The ARB board has voted overwhelmingly to dismiss a potential reform of the controversial public indemnity insurance (PII) regulations that would have seen the minimum cover slashed for those on very low earnings.
The proposal - recommending that the regulator's requirement for minimum PII cover for those earning less than £10,000 a year should be reduced from £250,000 to £100,000 - was rejected by the board last week as unworkable. It concluded that the cost of implementing and enforcing the new category, which would only apply to about 200 members on the register, would be prohibitively expensive.
The issue is the cause of an ongoing war of words between the ARB and the RIBA, which has long called for a relaxation of the rules.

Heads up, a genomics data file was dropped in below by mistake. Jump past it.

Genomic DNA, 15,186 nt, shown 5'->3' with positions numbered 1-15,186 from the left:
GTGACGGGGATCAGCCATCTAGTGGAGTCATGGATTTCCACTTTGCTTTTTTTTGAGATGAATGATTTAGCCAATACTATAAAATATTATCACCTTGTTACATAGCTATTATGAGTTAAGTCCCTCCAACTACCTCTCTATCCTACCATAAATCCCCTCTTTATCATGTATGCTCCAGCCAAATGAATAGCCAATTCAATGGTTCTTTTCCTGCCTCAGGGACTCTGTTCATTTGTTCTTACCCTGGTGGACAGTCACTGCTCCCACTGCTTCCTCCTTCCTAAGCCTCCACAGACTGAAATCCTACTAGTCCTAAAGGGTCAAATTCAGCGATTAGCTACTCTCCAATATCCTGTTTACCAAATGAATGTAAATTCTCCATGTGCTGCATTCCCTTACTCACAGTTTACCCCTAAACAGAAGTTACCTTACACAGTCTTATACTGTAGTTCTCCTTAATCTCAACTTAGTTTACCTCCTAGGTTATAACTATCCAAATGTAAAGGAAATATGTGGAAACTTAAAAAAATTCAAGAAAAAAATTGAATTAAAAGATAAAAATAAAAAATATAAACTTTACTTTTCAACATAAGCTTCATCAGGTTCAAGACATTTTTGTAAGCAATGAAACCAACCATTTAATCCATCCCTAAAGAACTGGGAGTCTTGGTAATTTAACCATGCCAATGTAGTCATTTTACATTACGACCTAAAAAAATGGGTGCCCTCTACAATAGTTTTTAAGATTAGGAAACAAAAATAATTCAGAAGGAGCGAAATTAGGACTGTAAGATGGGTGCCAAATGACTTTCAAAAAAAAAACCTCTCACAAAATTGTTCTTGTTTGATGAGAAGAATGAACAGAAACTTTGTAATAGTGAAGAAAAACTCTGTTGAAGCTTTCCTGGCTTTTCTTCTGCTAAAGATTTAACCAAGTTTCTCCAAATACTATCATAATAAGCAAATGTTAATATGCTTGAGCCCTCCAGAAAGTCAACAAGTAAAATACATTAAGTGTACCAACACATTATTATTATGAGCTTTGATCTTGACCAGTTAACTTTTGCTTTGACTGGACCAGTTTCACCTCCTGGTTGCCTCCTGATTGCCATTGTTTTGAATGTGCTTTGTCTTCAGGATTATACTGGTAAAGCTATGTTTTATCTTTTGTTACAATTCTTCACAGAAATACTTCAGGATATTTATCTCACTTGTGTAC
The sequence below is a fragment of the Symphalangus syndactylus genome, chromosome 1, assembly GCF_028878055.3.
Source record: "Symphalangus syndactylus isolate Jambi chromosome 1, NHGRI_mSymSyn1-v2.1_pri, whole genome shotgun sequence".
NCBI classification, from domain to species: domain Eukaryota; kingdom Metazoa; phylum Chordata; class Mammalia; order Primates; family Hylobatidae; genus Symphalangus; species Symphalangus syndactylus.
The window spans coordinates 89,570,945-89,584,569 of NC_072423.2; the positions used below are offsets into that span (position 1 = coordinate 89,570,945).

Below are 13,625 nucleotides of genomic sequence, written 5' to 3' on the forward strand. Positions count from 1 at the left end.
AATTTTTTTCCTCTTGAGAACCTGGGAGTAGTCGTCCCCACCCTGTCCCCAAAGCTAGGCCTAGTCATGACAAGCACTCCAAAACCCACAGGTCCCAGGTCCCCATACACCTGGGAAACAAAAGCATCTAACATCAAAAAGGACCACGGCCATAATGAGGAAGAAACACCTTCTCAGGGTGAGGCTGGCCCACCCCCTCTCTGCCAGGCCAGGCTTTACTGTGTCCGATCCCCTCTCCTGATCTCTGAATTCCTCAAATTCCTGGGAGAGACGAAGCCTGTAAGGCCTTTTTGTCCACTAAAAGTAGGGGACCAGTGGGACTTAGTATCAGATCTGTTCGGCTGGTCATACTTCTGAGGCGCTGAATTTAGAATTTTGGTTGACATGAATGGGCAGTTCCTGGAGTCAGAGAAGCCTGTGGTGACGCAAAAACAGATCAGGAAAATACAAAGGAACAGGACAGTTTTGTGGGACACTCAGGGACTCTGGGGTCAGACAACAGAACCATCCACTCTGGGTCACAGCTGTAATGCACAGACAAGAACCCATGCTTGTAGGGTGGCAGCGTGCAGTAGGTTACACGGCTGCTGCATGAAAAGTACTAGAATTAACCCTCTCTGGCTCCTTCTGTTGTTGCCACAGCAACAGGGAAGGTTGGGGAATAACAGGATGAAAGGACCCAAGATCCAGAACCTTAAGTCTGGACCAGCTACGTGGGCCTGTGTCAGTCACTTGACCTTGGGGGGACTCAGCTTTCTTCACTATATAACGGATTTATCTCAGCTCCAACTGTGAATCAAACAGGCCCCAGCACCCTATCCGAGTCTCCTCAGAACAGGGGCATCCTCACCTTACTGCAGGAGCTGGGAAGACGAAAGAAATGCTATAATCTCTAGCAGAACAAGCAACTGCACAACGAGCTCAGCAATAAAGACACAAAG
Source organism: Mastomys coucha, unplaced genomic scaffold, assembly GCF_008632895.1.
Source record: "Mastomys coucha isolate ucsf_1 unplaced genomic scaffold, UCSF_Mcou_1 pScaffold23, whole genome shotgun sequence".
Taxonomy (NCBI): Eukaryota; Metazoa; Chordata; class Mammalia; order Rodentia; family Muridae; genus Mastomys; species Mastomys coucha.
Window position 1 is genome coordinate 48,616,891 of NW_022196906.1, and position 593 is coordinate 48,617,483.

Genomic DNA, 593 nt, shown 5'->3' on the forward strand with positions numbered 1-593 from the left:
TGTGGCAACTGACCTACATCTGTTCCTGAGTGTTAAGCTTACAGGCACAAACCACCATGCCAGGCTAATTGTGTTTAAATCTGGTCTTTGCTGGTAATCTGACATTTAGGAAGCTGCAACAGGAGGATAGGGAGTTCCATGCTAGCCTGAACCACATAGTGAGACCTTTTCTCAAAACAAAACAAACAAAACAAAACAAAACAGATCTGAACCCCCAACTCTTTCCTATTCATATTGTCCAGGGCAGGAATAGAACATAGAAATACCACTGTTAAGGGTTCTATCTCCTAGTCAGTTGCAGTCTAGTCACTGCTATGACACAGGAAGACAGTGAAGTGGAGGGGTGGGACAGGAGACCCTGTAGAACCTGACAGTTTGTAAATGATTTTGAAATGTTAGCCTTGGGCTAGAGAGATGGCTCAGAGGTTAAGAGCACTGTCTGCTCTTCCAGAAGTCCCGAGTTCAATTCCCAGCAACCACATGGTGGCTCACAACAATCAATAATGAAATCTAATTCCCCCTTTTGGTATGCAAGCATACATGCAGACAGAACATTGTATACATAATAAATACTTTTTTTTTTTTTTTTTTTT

Architect board member Ian Davidson explained that the changes were simply not realistic. 'There is nothing wrong in trying to help the very small one-man bands, but we would have to be very careful about who would qualify.'
Lay member Alan Crane added there were other reasons for turning down the proposal. 'The very small-scale practices often work with the very small contractors who, proportionally, see far more accidents on their sites. Therefore, the small practices still need high cover, ' he argued.
However, architect member John Wright defended the proposed change. He said the ARB ought to do everything in its power to help young practices. 'We should not put off young architects from trying to go it alone, 'Wright added. 'We need to lower the hurdles at every opportunity.'
The board voted nine to four against adopting the reform.